LOS ANGELES (AP) _ Bibi Besch, a television and movie actress whose credits include the shows ``Northern Exposure'' and ``Dr. Quinn, Medicine Woman,'' died Sept. 7 of cancer. She was 56.

Besch, who immigrated to the United States from Austria, appeared in soap operas, including ``The Secret Storm'' and ``The Edge of Night.'' She later moved to miniseries, such as ``Backstairs at the White House'' and weekly favorites such as ``The Six Million Dollar Man,'' ``Charlie's Angels'' and ``The Rockford Files.''

She was twice nominated for an Emmy _ in 1992 for ``Doing Time on Maple Drive'' and in 1993 for ``Northern Exposure.''

More recently, she appeared in ``E.R.,'' ``Dr. Quinn, Medicine Woman'' and ``Coach.''

In film, she was best known as Dr. Carol Marcus in ``Star Trek II: The Wrath of Khan.'' Her other films include ``Steel Magnolias,'' ``Betsy's Wedding'' and ``Who's That Girl?''

Kenneth K. Kadar

MARTINS FERRY, Ohio (AP) _ Kenneth K. Kadar, a longtime Ohio Valley broadcaster who was active in community affairs, died Friday of injuries suffered in a car accident in West Virginia. He was 71.

Kadar worked for WTOV-TV in Steubenville and for WTRF-TV and radio stations WKWK and WWVA in Wheeling.

After retiring from broadcasting, he worked with the United Way of the Upper Ohio Valley for five years.

He also was the voice of the former Wheeling Ironmen professional football team and was a racetrack announcer at Wheeling Downs, the Meadows near Washington, Pa., and Waterford Park in Chester, W.Va.

Survivors include two sons, one daughter and one sister.

Charles Norman

NEWPORT, R.I. (AP) _ Charles Norman, a poet and biographer of E.E. Cummings, Ezra Pound and other literary figures, died Tuesday at age 92.

Norman's first volume of verse was published 72 years ago. ``The Far Harbor: A Sea Narrative,'' was published in 1924 after he sailed to South America as a seamen on a freighter.

In the late 1920s, he was a journalist for The Paris Times and was an assistant night editor for the North American Newspaper Alliance. He later worked for The Associated Press, United Press International, Time and P.M., and continued to write poetry.

After serving in the infantry in World War II, Norman returned to his job at P.M. and published two volumes of war poetry, ``The Savage Century'' in 1942 and ``A Soldier's Diary'' in 1944.

He was best known for ``The Magic-Maker: E.E. Cummings'' in 1958 and ``Ezra Pound'' in 1960.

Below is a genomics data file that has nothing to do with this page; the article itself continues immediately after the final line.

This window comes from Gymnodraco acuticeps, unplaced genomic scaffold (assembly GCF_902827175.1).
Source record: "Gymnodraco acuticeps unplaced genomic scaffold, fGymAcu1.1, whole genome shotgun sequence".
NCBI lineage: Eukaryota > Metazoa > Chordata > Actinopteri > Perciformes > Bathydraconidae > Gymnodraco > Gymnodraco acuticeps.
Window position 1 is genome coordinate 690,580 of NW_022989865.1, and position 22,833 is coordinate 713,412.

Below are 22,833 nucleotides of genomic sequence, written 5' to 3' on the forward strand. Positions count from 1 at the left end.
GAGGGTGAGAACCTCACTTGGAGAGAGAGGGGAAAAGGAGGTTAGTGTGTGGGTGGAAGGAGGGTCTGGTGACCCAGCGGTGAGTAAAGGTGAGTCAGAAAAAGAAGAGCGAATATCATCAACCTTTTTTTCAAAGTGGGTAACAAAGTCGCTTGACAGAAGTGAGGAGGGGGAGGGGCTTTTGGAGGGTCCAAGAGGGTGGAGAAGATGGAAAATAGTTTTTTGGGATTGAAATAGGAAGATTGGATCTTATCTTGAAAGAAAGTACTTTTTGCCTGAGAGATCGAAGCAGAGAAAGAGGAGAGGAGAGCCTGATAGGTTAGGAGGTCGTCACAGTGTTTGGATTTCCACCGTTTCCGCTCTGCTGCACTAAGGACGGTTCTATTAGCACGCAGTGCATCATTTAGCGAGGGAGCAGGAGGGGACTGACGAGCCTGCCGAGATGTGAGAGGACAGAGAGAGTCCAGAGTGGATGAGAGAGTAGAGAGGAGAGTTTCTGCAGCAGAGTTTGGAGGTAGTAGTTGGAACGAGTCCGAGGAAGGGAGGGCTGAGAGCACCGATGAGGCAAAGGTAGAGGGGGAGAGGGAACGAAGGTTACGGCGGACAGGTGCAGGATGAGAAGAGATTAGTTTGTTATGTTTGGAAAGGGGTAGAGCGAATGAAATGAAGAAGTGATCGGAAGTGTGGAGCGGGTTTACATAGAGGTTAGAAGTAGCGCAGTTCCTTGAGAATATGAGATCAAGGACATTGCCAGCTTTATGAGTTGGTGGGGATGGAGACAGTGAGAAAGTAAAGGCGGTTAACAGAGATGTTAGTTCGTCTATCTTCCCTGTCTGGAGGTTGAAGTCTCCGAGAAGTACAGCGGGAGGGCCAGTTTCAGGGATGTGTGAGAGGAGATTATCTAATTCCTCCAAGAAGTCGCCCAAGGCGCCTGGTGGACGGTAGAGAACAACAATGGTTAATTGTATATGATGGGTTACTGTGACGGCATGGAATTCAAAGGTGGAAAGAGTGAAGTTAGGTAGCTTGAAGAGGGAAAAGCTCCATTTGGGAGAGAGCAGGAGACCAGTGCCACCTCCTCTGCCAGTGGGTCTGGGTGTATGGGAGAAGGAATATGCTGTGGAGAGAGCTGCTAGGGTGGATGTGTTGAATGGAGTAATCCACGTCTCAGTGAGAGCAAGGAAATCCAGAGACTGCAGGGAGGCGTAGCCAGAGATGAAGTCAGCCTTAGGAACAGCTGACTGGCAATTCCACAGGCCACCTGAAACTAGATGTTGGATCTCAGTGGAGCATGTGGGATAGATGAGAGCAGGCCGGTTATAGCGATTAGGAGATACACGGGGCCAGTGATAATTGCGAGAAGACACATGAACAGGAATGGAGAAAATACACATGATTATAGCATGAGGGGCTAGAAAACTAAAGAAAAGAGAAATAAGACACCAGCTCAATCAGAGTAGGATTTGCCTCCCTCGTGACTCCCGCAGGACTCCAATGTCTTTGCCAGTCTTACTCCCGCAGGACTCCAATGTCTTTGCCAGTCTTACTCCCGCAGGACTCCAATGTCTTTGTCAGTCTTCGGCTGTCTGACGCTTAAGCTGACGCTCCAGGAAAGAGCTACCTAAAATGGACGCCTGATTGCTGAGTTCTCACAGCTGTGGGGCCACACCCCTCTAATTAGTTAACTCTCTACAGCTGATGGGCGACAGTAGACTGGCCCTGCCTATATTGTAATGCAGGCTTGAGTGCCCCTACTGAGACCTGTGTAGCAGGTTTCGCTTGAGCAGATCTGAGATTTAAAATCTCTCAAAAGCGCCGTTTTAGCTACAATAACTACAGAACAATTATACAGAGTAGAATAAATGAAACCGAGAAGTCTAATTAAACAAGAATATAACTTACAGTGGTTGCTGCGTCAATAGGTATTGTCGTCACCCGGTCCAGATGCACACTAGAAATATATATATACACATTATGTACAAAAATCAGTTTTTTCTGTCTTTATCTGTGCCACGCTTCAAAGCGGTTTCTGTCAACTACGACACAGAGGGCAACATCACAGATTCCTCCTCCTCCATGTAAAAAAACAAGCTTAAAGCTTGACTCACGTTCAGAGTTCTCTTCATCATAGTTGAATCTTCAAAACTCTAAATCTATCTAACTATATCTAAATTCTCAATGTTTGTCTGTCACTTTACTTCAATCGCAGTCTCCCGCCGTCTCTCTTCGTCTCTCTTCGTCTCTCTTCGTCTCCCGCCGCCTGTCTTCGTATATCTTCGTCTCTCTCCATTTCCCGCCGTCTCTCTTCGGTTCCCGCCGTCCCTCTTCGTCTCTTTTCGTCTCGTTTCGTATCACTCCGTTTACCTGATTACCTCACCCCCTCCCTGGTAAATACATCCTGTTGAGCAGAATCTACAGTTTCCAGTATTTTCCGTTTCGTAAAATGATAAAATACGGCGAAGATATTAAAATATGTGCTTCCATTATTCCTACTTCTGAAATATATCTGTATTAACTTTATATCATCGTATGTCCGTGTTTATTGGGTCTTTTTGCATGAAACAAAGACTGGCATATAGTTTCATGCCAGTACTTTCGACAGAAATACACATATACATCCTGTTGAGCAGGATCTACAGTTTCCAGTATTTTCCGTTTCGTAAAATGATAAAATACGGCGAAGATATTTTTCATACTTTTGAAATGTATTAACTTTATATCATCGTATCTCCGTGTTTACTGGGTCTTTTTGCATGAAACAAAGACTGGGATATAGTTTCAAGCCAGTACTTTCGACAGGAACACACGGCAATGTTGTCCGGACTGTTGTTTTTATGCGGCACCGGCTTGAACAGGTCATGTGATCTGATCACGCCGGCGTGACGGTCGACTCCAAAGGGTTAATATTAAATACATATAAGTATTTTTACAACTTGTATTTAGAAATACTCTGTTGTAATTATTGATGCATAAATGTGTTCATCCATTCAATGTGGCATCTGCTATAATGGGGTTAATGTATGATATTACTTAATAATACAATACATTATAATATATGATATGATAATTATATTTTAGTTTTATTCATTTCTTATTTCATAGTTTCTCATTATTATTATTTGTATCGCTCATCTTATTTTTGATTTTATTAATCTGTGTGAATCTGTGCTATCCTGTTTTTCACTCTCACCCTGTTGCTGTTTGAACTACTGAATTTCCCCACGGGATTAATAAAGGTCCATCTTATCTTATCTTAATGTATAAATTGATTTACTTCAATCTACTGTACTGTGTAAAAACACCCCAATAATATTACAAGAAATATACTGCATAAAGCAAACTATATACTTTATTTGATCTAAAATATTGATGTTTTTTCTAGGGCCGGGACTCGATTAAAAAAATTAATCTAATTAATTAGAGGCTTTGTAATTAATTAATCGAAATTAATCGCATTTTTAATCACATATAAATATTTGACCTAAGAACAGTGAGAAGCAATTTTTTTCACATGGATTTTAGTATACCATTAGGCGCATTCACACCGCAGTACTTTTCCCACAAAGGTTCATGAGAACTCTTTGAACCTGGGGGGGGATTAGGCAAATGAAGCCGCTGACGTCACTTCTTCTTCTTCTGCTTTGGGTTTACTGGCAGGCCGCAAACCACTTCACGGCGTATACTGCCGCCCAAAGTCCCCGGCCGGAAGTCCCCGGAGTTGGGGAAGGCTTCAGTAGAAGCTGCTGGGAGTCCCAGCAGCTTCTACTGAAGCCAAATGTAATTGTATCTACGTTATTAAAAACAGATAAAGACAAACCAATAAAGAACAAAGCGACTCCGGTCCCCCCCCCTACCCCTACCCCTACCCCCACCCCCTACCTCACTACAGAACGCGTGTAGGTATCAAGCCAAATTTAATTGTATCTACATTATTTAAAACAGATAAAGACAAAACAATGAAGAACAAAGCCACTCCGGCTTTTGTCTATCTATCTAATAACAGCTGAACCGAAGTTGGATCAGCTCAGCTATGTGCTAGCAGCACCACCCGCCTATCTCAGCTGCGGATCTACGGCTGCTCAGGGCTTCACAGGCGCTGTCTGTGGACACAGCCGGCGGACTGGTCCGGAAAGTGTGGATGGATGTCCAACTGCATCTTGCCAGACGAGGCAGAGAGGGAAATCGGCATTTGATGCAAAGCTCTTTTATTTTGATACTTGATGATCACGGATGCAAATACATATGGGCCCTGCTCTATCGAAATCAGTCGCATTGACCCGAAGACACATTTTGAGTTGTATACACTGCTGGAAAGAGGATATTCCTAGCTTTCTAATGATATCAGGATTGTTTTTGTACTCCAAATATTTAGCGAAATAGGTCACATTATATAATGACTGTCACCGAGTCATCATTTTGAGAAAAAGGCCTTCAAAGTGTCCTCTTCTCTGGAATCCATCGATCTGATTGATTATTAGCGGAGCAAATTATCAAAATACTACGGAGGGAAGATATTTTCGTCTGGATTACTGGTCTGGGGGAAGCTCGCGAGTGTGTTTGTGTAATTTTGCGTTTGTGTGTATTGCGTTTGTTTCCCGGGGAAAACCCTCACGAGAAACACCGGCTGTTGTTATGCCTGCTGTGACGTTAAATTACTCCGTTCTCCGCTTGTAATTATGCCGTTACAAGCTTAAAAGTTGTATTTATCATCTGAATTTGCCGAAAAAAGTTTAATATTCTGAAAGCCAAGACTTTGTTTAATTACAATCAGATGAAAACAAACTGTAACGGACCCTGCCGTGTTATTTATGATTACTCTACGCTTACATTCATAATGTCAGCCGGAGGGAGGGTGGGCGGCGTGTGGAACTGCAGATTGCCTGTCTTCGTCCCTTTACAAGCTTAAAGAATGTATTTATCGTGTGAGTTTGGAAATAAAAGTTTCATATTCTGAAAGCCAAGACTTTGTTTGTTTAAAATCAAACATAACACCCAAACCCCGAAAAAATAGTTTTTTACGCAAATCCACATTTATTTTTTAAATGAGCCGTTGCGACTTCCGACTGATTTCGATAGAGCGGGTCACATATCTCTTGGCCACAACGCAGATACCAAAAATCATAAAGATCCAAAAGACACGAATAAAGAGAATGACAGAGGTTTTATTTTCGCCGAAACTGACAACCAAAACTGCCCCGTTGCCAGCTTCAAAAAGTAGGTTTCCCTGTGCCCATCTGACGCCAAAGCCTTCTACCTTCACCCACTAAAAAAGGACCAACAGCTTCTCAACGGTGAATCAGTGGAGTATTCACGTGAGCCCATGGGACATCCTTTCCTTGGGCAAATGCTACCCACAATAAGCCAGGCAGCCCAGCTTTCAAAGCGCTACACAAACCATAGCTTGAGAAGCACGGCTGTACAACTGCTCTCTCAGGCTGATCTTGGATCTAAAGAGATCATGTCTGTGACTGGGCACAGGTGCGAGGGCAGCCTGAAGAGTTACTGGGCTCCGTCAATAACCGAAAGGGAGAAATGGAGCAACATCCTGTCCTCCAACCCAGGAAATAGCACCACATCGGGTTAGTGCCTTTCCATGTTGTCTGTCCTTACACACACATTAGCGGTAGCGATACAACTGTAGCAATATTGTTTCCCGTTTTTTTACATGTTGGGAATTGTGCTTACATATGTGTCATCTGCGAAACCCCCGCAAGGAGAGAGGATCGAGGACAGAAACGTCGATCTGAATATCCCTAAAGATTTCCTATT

He is survived by his daughter, Anne Rose Morton, of Wilmington, N.C., and a grandson.

Juliet Prowse

LOS ANGELES (AP) _ Juliet Prowse, who parlayed skillful dancing, sultry good looks and the best legs since Betty Grable into stardom in '60s movies and TV specials, died Saturday. She was 59 and had suffered from pancreatic cancer.

The unlikely combination of Frank Sinatra, Elvis Presley and Nikita Khrushchev made the former South African ballerina famous within months of her arrival in the United States in her early 20s.

While her film career didn't soar as long or high as many predicted, she had lasting success in television specials, stage musicals and nightclubs, often commanding thousands of dollars a week.

She was in the news even before her first major Hollywood movie came out, the 1960 musical ``Can Can,'' starring Sinatra and Shirley MacLaine.

When filming was under way in the fall of 1959, Soviet leader Khrushchev was visiting the United States. He was a guest on the set, and the dancers performed the cancan for him.

The next day, Khrushchev roundly denounced the dance as immoral, and the then-unknown Prowse's picture was seen in newspapers around the world.

``I thought he was enjoying the dance,'' Prowse said later. ``He was very kind through his interpreter to me afterwards. I did notice that his wife said nothing.''

For a while, she juggled romances with Sinatra and Presley, star of her second film, ``G.I. Blues.'' She later became engaged to Sinatra, but broke it off after six weeks in early 1962 _ generating another blizzard of publicity.

Anselm L. Strauss

SAN FRANCISCO (AP) _ Dr. Anselm L. Strauss, an internationally known medical sociologist, died Sept. 5 of a heart attack. He was 79.

Strauss was founder, chair, visionary and professor of the University of California-San Francisco Department of Social and Behavioral Science. He guided the program in its focus on health, illness and qualitative research.

He was best known for his pioneering attention to the problems of chronic illness. He also developed an innovative method of qualitative research called ``grounded theory'' with sociologist Barney Glaser, which was widely adopted in sociology, nursing, education and social work.

His research interests included studies of dying patients, chronic illnesses, the psychology of pain and the politics of medical care.

Many of his early books are still in print, including a social psychology textbook from the 1940s now in its ninth edition entitled ``Mirrors and Masks: The Search for Identity.'' His works have been translated into eight languages.